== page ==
10 Reasons why Clostridia Probiotics Are Good




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The microbial world is as deep and complex as any other realm of existence; some would argue that is even more so since the interactions that arise out of it aren’t as obviously apparent as those that arise out of the macro. The human microbiota, or the aggregate of all the live microorganisms that inhabit the human body, is about one hundred trillion cells strong. These numbers reveal that there are many more non-human cells in the human body than there are human cells. While most of the bacteria that live inside the human body are able to coexist without causing harm, many others actually have a beneficial mutualistic relationship with their human host.

 

Probiotic supplements are meant to take advantage of the beneficial nature of some of the bacteria that make up the human microbiota. Probiotics are live microorganisms whose ingestion, when in sufficient quantity, is considered beneficial for health. Probiotic supplements should be able to provide immunological as well as non-immunological benefits. For example, probiotics are able to increase the synthesis of immunoglobin whose primary purpose is to neutralize harmful pathogens. Probiotics should also be able to inhibit the body’s response to food antigens and thus provide relief from allergic reactions.



Regarding the various non-immunological benefits, probiotics aid digestion of foods and compete with harmful bacteria for nutrients; they also favorably alter intestinal pH levels to generate a non-viable environment for pathogens while improving intestinal barrier function.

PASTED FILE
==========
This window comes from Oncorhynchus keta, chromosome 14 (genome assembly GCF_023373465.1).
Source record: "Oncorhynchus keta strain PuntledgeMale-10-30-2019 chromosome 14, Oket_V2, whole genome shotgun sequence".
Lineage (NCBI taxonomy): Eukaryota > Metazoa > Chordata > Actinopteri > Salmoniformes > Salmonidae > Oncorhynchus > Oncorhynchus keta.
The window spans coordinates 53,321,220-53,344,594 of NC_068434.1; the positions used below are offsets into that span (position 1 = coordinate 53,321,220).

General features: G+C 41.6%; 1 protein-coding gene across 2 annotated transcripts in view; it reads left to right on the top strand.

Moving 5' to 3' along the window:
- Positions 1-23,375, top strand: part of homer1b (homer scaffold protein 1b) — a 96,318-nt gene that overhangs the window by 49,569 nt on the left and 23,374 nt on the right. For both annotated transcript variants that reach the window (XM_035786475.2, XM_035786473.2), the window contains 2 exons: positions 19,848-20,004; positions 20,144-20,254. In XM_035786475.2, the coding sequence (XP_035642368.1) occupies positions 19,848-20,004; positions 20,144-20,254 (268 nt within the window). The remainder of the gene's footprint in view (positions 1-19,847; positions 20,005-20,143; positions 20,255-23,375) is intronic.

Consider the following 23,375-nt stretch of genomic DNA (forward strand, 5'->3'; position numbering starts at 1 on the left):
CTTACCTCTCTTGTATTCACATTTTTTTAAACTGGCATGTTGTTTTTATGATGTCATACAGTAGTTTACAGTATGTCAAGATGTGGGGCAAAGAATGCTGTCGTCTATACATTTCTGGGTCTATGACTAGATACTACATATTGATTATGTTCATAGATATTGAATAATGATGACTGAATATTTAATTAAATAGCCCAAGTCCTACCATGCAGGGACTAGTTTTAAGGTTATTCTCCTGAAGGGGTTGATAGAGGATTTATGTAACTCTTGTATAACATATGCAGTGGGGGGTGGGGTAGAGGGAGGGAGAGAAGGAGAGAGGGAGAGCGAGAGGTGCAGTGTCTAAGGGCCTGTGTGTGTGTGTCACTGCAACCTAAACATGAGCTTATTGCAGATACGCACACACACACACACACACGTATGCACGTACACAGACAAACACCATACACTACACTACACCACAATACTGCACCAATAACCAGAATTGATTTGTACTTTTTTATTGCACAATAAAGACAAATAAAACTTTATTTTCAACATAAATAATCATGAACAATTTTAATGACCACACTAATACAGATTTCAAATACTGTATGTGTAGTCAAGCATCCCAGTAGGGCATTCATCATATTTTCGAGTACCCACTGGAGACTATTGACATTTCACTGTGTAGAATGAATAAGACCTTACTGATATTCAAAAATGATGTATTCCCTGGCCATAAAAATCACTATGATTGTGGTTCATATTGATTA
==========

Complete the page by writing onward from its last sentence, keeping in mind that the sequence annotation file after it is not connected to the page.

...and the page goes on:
It is important to clarify that the benefits will depend on the probiotic strain, the genus and the species of the probiotic being consumed.

 

CLOSTRIDIA

Clostridia is a class of obligate anaerobic firmicutes; they are usually Gram-positive and are capable of producing spores. Most members of the Clostridia class are found in soil where they actively participate in saprotrophic nutrition by breaking down decomposing matter into its constituent parts. The Clostridium genus does contain a few human pathogens and, interestingly enough, these strains are responsible for producing some of the most toxic substances known to medical science.

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  • Clostridium Perfringens is involved in gangrene processes.
  • Clostridium Dificile is involved in Pseudomembranous Colitis.
  • Clostridium Tetani is involved in the development of Tetanus.
  • Clostridium Botulinum is involved in the appearance of Botulism.

 

However, in response to worldwide demand for microorganisms with positive biotechnological and remediation potential, several microorganisms belonging to the Clostridia class have been isolated and identified as having non-pathogenic metabolic properties.

Clostridium acetobutylicum is used commercially as a biochemical tool to produce industrial alcohols such as acetone, ethanol, and butanol.